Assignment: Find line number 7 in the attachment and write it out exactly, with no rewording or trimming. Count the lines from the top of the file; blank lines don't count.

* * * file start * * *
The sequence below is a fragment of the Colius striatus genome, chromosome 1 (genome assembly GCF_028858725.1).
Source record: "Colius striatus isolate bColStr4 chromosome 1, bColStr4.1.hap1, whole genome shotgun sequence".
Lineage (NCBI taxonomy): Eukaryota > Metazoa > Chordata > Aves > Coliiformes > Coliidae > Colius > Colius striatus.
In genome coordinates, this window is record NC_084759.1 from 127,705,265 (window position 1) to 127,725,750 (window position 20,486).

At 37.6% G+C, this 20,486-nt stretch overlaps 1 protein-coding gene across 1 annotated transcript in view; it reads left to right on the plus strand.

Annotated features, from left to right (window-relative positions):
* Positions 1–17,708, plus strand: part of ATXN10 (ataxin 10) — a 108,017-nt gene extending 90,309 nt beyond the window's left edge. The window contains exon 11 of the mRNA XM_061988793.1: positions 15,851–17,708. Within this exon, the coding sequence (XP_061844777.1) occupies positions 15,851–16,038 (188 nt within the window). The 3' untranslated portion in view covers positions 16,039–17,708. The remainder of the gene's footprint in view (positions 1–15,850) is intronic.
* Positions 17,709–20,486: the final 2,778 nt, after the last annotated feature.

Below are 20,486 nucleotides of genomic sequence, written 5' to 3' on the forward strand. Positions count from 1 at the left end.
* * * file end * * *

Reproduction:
* Positions 1–17,708, plus strand: part of ATXN10 (ataxin 10) — a 108,017-nt gene extending 90,309 nt beyond the window's left edge. The window contains exon 11 of the mRNA XM_061988793.1: positions 15,851–17,708. Within this exon, the coding sequence (XP_061844777.1) occupies positions 15,851–16,038 (188 nt within the window). The 3' untranslated portion in view covers positions 16,039–17,708. The remainder of the gene's footprint in view (positions 1–15,850) is intronic.